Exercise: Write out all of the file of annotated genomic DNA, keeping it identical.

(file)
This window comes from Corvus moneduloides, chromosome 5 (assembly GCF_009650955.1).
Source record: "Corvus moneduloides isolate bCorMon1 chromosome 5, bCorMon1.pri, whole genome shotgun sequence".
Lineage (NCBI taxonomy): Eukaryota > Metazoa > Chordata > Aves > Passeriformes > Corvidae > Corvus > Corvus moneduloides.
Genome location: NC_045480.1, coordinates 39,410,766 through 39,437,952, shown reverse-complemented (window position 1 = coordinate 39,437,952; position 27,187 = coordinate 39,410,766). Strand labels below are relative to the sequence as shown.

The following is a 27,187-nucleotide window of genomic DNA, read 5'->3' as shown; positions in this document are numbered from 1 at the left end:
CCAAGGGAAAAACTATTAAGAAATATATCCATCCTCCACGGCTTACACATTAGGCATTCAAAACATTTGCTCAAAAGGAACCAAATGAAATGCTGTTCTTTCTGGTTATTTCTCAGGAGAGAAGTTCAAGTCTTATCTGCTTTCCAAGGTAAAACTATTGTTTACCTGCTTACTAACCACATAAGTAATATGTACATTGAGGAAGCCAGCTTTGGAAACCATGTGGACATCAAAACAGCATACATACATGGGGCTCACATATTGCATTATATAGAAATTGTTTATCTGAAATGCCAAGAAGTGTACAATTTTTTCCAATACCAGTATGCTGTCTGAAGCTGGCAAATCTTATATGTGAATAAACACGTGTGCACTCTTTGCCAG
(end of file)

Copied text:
This window comes from Corvus moneduloides, chromosome 5 (assembly GCF_009650955.1).
Source record: "Corvus moneduloides isolate bCorMon1 chromosome 5, bCorMon1.pri, whole genome shotgun sequence".
Lineage (NCBI taxonomy): Eukaryota > Metazoa > Chordata > Aves > Passeriformes > Corvidae > Corvus > Corvus moneduloides.
Genome location: NC_045480.1, coordinates 39,410,766 through 39,437,952, shown reverse-complemented (window position 1 = coordinate 39,437,952; position 27,187 = coordinate 39,410,766). Strand labels below are relative to the sequence as shown.

The following is a 27,187-nucleotide window of genomic DNA, read 5'->3' as shown; positions in this document are numbered from 1 at the left end:
CCAAGGGAAAAACTATTAAGAAATATATCCATCCTCCACGGCTTACACATTAGGCATTCAAAACATTTGCTCAAAAGGAACCAAATGAAATGCTGTTCTTTCTGGTTATTTCTCAGGAGAGAAGTTCAAGTCTTATCTGCTTTCCAAGGTAAAACTATTGTTTACCTGCTTACTAACCACATAAGTAATATGTACATTGAGGAAGCCAGCTTTGGAAACCATGTGGACATCAAAACAGCATACATACATGGGGCTCACATATTGCATTATATAGAAATTGTTTATCTGAAATGCCAAGAAGTGTACAATTTTTTCCAATACCAGTATGCTGTCTGAAGCTGGCAAATCTTATATGTGAATAAACACGTGTGCACTCTTTGCCAG